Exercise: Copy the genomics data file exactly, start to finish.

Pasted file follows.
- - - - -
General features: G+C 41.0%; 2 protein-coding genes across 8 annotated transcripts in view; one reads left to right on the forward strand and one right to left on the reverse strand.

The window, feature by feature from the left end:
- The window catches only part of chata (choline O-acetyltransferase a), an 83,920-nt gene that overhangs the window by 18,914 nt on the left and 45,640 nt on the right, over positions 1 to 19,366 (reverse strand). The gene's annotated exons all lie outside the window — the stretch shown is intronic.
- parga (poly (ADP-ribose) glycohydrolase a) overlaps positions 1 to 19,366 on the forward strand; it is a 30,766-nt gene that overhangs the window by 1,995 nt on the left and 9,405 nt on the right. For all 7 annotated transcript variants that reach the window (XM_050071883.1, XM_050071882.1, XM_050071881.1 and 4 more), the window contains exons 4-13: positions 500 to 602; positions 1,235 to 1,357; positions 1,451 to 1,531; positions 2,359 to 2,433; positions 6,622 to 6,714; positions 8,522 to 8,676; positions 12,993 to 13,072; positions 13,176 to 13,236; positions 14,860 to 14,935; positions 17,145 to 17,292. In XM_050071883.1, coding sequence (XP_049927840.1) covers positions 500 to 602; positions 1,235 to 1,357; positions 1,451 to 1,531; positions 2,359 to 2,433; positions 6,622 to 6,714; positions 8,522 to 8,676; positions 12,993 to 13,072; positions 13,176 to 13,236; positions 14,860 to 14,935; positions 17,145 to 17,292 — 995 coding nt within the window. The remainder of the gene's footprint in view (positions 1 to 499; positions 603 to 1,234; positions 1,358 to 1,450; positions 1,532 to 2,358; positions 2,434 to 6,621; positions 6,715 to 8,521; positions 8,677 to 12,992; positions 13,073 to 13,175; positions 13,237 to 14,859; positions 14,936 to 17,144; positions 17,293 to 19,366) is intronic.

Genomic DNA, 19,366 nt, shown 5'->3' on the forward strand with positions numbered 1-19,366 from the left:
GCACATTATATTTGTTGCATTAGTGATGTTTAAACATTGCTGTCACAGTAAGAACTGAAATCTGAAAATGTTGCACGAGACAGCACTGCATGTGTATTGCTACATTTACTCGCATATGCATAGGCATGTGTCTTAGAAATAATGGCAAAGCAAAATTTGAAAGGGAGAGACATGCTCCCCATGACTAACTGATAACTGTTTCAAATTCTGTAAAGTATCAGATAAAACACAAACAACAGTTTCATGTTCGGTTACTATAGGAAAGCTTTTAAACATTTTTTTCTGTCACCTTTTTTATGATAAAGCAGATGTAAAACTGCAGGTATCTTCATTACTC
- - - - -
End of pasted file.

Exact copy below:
General features: G+C 41.0%; 2 protein-coding genes across 8 annotated transcripts in view; one reads left to right on the forward strand and one right to left on the reverse strand.

The window, feature by feature from the left end:
- The window catches only part of chata (choline O-acetyltransferase a), an 83,920-nt gene that overhangs the window by 18,914 nt on the left and 45,640 nt on the right, over positions 1 to 19,366 (reverse strand). The gene's annotated exons all lie outside the window — the stretch shown is intronic.
- parga (poly (ADP-ribose) glycohydrolase a) overlaps positions 1 to 19,366 on the forward strand; it is a 30,766-nt gene that overhangs the window by 1,995 nt on the left and 9,405 nt on the right. For all 7 annotated transcript variants that reach the window (XM_050071883.1, XM_050071882.1, XM_050071881.1 and 4 more), the window contains exons 4-13: positions 500 to 602; positions 1,235 to 1,357; positions 1,451 to 1,531; positions 2,359 to 2,433; positions 6,622 to 6,714; positions 8,522 to 8,676; positions 12,993 to 13,072; positions 13,176 to 13,236; positions 14,860 to 14,935; positions 17,145 to 17,292. In XM_050071883.1, coding sequence (XP_049927840.1) covers positions 500 to 602; positions 1,235 to 1,357; positions 1,451 to 1,531; positions 2,359 to 2,433; positions 6,622 to 6,714; positions 8,522 to 8,676; positions 12,993 to 13,072; positions 13,176 to 13,236; positions 14,860 to 14,935; positions 17,145 to 17,292 — 995 coding nt within the window. The remainder of the gene's footprint in view (positions 1 to 499; positions 603 to 1,234; positions 1,358 to 1,450; positions 1,532 to 2,358; positions 2,434 to 6,621; positions 6,715 to 8,521; positions 8,677 to 12,992; positions 13,073 to 13,175; positions 13,237 to 14,859; positions 14,936 to 17,144; positions 17,293 to 19,366) is intronic.

Genomic DNA, 19,366 nt, shown 5'->3' on the forward strand with positions numbered 1-19,366 from the left:
GCACATTATATTTGTTGCATTAGTGATGTTTAAACATTGCTGTCACAGTAAGAACTGAAATCTGAAAATGTTGCACGAGACAGCACTGCATGTGTATTGCTACATTTACTCGCATATGCATAGGCATGTGTCTTAGAAATAATGGCAAAGCAAAATTTGAAAGGGAGAGACATGCTCCCCATGACTAACTGATAACTGTTTCAAATTCTGTAAAGTATCAGATAAAACACAAACAACAGTTTCATGTTCGGTTACTATAGGAAAGCTTTTAAACATTTTTTTCTGTCACCTTTTTTATGATAAAGCAGATGTAAAACTGCAGGTATCTTCATTACTC